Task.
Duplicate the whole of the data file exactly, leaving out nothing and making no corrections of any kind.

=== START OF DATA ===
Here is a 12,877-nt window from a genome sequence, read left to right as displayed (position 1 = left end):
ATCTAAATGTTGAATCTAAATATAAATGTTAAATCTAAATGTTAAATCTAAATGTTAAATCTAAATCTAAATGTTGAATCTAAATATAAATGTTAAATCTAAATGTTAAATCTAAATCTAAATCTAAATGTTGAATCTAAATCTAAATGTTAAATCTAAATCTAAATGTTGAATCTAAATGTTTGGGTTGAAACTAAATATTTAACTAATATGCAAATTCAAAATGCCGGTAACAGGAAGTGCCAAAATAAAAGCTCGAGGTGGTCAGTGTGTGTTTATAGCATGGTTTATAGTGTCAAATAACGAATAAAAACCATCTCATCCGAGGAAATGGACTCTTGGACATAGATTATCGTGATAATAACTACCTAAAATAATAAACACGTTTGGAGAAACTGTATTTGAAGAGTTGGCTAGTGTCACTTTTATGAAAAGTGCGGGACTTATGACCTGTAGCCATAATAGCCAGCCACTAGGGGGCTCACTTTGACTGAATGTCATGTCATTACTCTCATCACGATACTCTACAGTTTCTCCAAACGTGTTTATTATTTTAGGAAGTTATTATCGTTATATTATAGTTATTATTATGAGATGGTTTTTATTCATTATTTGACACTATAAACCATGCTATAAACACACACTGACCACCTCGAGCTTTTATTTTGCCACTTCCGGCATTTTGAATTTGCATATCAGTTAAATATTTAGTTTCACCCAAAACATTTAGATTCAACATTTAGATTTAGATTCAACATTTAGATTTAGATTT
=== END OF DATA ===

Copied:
Here is a 12,877-nt window from a genome sequence, read left to right as displayed (position 1 = left end):
ATCTAAATGTTGAATCTAAATATAAATGTTAAATCTAAATGTTAAATCTAAATGTTAAATCTAAATCTAAATGTTGAATCTAAATATAAATGTTAAATCTAAATGTTAAATCTAAATCTAAATCTAAATGTTGAATCTAAATCTAAATGTTAAATCTAAATCTAAATGTTGAATCTAAATGTTTGGGTTGAAACTAAATATTTAACTAATATGCAAATTCAAAATGCCGGTAACAGGAAGTGCCAAAATAAAAGCTCGAGGTGGTCAGTGTGTGTTTATAGCATGGTTTATAGTGTCAAATAACGAATAAAAACCATCTCATCCGAGGAAATGGACTCTTGGACATAGATTATCGTGATAATAACTACCTAAAATAATAAACACGTTTGGAGAAACTGTATTTGAAGAGTTGGCTAGTGTCACTTTTATGAAAAGTGCGGGACTTATGACCTGTAGCCATAATAGCCAGCCACTAGGGGGCTCACTTTGACTGAATGTCATGTCATTACTCTCATCACGATACTCTACAGTTTCTCCAAACGTGTTTATTATTTTAGGAAGTTATTATCGTTATATTATAGTTATTATTATGAGATGGTTTTTATTCATTATTTGACACTATAAACCATGCTATAAACACACACTGACCACCTCGAGCTTTTATTTTGCCACTTCCGGCATTTTGAATTTGCATATCAGTTAAATATTTAGTTTCACCCAAAACATTTAGATTCAACATTTAGATTTAGATTCAACATTTAGATTTAGATTT